“I urge, then, first of all, that petitions, prayers, intercession and thanksgiving be made for all people” (1 Timothy 2:1 NIV).

Fall is Coming!

A famous pastor once preached a sermon titled “It’s Friday, But Sunday’s Coming.” Of course, the sermon alluded to Good Friday, the day Jesus was crucified and how desperate that day often seems. But, as the pastor reminded us, we can’t stop on Good Friday; we have to look forward to Resurrection Sunday.

Well, to play off of that sermon title, let me remind you that “It’s June, but the new church year is coming!”

Even in the heat of summer, the cooler days of fall will be here before we know it! Our missions organizations will kick off another year of teaching boys and girls about the Great Commission, missionaries who serve around the world, and ways they themselves may be called by God to serve.

As you prepare for the new church year, here are a few ways to start preparing now:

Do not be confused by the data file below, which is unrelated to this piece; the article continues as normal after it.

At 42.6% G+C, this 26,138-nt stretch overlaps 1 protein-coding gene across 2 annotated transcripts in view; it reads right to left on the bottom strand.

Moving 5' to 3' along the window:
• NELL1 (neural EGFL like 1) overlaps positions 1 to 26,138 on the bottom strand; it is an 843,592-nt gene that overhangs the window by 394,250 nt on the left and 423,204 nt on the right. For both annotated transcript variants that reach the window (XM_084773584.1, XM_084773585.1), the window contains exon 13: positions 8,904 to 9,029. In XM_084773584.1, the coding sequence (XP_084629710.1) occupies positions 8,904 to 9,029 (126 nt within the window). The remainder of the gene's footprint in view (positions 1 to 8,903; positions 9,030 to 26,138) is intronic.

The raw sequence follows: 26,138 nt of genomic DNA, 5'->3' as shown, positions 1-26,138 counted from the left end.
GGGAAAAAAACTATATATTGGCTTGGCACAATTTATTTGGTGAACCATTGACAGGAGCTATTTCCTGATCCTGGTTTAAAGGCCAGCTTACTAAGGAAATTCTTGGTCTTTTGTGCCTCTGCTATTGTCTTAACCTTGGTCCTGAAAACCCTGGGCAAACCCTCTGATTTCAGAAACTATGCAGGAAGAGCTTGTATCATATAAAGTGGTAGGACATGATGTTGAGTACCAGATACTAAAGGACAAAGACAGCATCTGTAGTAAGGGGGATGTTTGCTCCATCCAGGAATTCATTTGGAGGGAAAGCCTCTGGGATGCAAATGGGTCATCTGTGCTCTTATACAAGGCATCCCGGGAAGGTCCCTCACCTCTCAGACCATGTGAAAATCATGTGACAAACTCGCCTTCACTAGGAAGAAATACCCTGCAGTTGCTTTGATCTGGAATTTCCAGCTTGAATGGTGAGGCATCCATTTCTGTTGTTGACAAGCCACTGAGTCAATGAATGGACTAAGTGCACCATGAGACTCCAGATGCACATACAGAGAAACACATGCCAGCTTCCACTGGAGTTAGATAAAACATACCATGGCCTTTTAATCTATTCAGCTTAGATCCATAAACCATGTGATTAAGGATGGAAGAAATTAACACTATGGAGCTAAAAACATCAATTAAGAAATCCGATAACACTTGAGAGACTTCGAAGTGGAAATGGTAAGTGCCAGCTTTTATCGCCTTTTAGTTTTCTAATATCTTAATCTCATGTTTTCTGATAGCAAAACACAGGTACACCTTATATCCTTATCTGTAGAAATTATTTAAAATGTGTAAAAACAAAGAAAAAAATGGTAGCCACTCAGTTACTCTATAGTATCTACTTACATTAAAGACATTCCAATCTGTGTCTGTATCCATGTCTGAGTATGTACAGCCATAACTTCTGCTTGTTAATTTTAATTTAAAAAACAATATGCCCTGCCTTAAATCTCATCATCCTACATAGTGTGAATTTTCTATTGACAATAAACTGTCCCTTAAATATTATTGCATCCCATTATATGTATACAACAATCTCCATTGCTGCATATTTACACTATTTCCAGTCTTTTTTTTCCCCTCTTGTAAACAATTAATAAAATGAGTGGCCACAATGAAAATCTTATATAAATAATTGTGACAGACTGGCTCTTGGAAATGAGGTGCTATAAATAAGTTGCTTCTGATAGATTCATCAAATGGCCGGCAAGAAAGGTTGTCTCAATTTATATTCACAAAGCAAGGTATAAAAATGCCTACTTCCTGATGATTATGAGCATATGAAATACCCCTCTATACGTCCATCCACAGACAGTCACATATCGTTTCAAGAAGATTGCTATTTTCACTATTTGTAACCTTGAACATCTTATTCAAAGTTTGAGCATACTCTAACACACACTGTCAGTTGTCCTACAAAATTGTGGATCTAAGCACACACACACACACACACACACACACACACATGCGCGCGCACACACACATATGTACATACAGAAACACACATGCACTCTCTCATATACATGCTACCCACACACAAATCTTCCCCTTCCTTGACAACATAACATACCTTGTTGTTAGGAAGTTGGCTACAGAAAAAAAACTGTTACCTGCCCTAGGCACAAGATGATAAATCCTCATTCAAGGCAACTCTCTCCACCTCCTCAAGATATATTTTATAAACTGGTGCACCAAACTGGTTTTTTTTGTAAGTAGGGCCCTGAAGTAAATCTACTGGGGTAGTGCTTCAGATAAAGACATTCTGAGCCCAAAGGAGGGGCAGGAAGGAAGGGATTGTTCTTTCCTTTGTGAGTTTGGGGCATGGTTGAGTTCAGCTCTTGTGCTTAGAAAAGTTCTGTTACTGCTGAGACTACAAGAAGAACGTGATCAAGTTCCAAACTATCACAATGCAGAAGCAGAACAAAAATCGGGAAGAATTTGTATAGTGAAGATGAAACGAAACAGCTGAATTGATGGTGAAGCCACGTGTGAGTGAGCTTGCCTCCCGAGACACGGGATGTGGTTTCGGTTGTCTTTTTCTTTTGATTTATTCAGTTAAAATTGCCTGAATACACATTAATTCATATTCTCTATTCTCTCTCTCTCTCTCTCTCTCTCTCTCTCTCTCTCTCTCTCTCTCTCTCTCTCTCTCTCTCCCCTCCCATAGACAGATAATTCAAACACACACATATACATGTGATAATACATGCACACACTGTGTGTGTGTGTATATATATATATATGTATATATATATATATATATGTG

VBS: Very Big Suggestion

In June and July, your church is most likely hosting a Vacation Bible School (VBS). Whatever curriculum and theme you use, whether you do traditional VBS or a variation, you have a great opportunity to be on mission and to jumpstart missions education.

VBS and Backyard Kids Clubs have been on a great trend for churches in Tennessee as a way to get people outside the doors of their church and into their community to share the gospel. This has been exceptionally effective in churches in Memphis, Jackson, and Nashville, Tennessee. However, don’t forget that as you are reaching the lost children in your own community, VBS can also be a great way to introduce missions education in your church if you do not already have Girls in Action, Royal Ambassadors, or Children in Action. VBS classes can include a missions rotation. LifeWay VBS includes this in their materials, but even if you and your church are not doing the “Submerged” VBS this year, you can include a missions segment in your teaching time.